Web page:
What is Tennis Elbow?
Tennis elbow is a type of tendinitis, a swelling of the tendons; that causes pain in the elbow and arm. Tennis elbow can be caused by any repetitive gripping activities, especially if they use the thumb and first two fingers. The muscles become strained and the constant tugging can eventually cause microscopic tears in the tissue. Most people with elbow pain are experiencing tennis elbow; it is most common in people about 40 years of age.
Common Causes of Tennis Elbow
Common causes of tennis elbow include recreational activities such as tennis, racquetball, weight lifting, squash, and fencing. Tennis elbow can also affect people who work or have hobbies that use repetitive arm movements or gripping such as typing, painting, carpentry, knitting, and raking.
Tennis Elbow: Symptoms
The symptoms of tennis elbow are typically described as pain and tenderness in the bony knob on the outside of your elbow; this knob is where the injured tendons connect to the bone. Sometimes the pain may also radiate into the upper or lower arm and activities that require use of your hands may cause pain. Common activities that cause pain when a person has tennis elbow include lifting, making a fist or gripping an object, opening doors, shaking hands, raising your hand, or straightening your wrist.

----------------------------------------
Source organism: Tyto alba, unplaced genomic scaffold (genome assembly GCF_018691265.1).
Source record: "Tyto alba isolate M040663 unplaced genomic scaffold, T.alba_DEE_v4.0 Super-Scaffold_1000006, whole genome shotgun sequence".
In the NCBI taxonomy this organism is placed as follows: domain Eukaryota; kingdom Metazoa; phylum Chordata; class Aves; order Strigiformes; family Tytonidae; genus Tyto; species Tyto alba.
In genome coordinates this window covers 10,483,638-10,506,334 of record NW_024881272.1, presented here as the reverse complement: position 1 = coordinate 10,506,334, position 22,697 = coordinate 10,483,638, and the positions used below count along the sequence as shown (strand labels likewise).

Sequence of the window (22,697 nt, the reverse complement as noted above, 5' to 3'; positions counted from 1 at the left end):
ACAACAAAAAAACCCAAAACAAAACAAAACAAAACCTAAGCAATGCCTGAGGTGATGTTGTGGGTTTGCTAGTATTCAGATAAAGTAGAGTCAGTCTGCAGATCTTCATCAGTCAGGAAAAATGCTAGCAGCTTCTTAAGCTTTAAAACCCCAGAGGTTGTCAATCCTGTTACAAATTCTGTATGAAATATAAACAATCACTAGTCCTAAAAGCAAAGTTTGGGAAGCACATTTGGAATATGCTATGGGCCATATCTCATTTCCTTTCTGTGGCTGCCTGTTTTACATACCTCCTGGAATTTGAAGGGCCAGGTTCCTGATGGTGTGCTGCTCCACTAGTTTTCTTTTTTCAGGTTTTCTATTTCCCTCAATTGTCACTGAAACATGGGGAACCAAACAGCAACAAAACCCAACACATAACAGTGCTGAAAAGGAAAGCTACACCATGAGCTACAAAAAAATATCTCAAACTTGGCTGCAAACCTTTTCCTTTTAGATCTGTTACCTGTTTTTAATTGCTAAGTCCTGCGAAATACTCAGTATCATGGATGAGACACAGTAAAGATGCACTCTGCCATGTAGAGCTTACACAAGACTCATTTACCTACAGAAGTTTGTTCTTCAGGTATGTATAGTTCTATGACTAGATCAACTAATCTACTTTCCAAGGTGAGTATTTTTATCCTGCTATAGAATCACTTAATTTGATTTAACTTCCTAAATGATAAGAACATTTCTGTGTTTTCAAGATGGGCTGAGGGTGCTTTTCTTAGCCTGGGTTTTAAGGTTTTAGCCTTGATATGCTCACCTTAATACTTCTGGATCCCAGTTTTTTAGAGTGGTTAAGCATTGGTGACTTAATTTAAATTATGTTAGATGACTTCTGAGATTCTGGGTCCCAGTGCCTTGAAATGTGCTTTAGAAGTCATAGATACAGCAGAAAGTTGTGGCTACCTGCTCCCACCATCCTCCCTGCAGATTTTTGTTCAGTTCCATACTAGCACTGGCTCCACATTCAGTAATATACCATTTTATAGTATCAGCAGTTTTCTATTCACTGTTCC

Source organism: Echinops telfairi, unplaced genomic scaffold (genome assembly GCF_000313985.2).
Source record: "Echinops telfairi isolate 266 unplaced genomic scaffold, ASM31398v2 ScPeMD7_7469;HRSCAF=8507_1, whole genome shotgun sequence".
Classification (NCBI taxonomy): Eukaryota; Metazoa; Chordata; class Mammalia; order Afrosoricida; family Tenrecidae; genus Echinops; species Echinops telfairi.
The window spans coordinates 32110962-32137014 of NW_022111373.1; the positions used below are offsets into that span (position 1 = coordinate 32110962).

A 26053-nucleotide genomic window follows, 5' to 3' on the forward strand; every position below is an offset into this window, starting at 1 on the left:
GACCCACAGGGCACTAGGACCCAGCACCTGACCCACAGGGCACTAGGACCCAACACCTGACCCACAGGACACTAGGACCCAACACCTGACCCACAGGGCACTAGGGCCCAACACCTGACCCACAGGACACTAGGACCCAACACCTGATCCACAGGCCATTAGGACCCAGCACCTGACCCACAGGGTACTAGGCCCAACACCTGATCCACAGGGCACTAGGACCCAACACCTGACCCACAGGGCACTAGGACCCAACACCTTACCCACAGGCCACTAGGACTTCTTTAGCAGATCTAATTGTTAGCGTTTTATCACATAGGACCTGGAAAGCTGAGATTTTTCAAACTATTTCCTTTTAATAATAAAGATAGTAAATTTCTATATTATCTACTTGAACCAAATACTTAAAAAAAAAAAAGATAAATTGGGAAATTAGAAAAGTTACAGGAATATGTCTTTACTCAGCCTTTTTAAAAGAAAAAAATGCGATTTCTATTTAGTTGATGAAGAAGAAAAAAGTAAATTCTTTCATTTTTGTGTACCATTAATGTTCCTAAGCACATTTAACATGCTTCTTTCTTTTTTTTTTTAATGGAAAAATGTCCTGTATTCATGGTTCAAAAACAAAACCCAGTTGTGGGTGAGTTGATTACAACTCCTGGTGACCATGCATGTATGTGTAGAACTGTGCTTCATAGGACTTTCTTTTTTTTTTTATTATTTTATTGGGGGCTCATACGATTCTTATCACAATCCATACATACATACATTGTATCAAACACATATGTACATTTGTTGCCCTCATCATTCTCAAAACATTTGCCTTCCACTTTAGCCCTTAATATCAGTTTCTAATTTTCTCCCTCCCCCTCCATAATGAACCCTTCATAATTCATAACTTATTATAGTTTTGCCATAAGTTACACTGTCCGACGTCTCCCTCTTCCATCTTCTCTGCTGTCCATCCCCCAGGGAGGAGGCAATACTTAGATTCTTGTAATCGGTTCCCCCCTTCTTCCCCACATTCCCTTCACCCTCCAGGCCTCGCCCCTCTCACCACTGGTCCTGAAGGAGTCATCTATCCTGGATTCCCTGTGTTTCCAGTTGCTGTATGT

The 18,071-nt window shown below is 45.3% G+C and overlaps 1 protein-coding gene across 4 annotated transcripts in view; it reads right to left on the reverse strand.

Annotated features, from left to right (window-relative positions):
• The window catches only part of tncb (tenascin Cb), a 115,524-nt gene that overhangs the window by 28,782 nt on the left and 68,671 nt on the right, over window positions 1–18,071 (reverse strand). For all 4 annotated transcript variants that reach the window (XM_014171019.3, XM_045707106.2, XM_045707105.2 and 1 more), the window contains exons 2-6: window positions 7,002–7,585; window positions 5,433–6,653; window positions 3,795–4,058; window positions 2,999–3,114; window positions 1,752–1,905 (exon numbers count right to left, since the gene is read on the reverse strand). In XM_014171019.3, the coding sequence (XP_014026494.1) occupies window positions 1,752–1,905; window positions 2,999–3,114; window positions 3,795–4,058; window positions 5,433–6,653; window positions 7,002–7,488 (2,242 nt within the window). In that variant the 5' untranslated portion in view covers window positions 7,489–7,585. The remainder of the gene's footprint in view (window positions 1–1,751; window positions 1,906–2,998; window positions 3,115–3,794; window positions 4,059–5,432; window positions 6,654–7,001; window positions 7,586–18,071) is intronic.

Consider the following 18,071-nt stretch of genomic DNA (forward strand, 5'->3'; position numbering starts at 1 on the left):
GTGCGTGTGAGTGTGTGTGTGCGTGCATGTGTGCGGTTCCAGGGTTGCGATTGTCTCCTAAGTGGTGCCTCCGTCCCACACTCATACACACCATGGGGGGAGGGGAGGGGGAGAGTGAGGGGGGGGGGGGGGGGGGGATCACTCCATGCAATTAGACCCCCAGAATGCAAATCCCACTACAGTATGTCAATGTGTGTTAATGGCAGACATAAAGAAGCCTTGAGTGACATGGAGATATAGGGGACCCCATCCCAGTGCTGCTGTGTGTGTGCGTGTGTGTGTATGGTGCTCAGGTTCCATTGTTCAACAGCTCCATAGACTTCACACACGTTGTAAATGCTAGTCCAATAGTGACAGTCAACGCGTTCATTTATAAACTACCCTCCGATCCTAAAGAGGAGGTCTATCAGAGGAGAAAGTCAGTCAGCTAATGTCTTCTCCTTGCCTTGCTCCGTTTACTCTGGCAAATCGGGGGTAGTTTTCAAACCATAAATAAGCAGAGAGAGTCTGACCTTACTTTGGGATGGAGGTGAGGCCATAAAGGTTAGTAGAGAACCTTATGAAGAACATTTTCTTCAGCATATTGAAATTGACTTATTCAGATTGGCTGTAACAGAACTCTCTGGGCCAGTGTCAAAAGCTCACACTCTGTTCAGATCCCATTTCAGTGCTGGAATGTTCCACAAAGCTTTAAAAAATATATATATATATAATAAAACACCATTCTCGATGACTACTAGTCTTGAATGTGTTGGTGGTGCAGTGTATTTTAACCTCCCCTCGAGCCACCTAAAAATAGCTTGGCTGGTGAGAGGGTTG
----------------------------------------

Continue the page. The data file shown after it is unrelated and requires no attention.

If you are experiencing symptoms of tennis elbow, schedule an appointment with your medical doctor so he or she can perform a thorough exam.
How is Tennis Elbow Treated?
In many cases tennis elbow will heal on its own if you give the offending activities a rest. In the mean time, these treatments may be helpful:
- Using an elbow strap
- Icing the elbow for 20 to 30 minutes every three to four hours for two to three days or until the pain is gone
- Seeking treatment from a physical therapist to stretch and strengthen the muscles. You may be assigned range of motion exercises to perform several times per day.
- Your doctor may prescribe an anti-inflammatory or steroid medication to take in the short term.
If you have a severe case of tennis elbow, these moderate treatments may not be enough. About 50 percent of people end up requiring surgery where the damaged section of tendon is usually removed and the remaining tendon is repaired. Surgery is effective in 85 percent to 95 percent of cases.
How to Prevent Tennis Elbow
The trick to preventing tennis elbow is to avoid overuse of the joint and to stop if you feel any elbow pain during an activity. Be careful to use the right equipment when doing an activity like tennis; a racket that is too heavy for you or whose grip is too big for your hand may cause issues. Also, be careful to use the correct technique while doing your activity. Stretching and warming up before the activity and icing afterward are also good tools to help ward off tennis elbow.
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